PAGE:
Super Bowl pot billboards shine light on NFL policy

Super Bowl pot billboards shine light on NFL policy »Play Video
NEW YORK CITY -- If you can't afford New York City, go to New Jersey. Even when it comes to starting a dialogue over marijuana use in the NFL.

Mason Tvert and the Marijuana Policy Project bought half a dozen billboards in New Jersey near MetLife Stadium to highlight the NFL's stance on marijuana. He also hand-delivered a petition to the league signed by thousands of people to overturn the drug's ban.

"Every team in the NFL has doctors prescribing prescription drugs to these players that are far more dangerous, far more addictive," Tvert said.

The legality of the issue has been a tough subject for the league. Commissioner Roger Goodell told the USA Today last week that the league could be open to allowing marijuana as a treatment option for head injuries or concussions.

"I'm not a medical expert. We will obviously follow signs," Goodell told the USA Today. "We will follow medicine and if they determine this could be a proper usage in any context, we will consider that. Our medical experts are not saying that right now."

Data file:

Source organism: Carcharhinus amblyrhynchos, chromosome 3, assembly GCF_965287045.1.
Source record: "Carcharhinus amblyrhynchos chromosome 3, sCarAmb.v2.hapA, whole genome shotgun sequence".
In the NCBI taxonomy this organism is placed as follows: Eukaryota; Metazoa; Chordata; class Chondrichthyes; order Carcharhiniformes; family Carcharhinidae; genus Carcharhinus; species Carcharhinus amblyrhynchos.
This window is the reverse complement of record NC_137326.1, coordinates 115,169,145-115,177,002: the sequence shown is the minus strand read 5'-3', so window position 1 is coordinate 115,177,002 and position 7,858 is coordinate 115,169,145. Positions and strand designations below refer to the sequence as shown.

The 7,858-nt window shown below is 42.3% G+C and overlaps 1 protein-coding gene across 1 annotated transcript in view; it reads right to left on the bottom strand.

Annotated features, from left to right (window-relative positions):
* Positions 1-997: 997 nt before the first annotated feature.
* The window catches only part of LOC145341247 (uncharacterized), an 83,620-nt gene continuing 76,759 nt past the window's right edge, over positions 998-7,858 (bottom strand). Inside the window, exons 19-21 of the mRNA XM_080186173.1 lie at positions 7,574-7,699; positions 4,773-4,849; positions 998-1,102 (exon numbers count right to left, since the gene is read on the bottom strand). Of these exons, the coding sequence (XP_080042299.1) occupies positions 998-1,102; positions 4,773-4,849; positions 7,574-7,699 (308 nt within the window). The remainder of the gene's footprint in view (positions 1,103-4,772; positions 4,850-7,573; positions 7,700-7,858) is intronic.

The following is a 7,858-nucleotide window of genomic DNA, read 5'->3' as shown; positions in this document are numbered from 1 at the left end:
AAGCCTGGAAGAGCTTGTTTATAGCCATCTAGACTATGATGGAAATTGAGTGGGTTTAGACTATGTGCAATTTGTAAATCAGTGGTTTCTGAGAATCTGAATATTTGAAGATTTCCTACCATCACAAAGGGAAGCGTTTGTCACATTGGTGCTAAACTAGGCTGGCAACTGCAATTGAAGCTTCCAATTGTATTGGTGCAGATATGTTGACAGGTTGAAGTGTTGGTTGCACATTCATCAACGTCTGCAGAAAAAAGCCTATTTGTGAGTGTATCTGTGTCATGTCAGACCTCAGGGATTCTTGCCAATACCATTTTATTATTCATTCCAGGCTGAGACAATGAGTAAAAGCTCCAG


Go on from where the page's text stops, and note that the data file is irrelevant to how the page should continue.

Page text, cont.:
The fact the league is even marginally open to a federally-scheduled drug is major movement.

Seahawks coach Pete Carroll indicated he is open to the idea of medical uses.

"We have to continue to explore and compete to find ways that are going to make our game a better game and take care of our players in the best way possible," he said on Monday.

Former kicker and current broadcaster David Treadwell lives in Colorado, another state that allows recreational marijuana. He is concerned about abuse if the league loosens up rules. He is not fully sold on the idea of the drug being used to help concussions and other injuries.

"Right now there just isn't enough information out there to really know what the medicinal effects could be," he said.

Tvert says the billboards are money well spent to keep the movement going and to change views of fans and the league on its biggest weekend.

"It's far less harmful than alcohol, it's less toxic. It's less addictive," he said.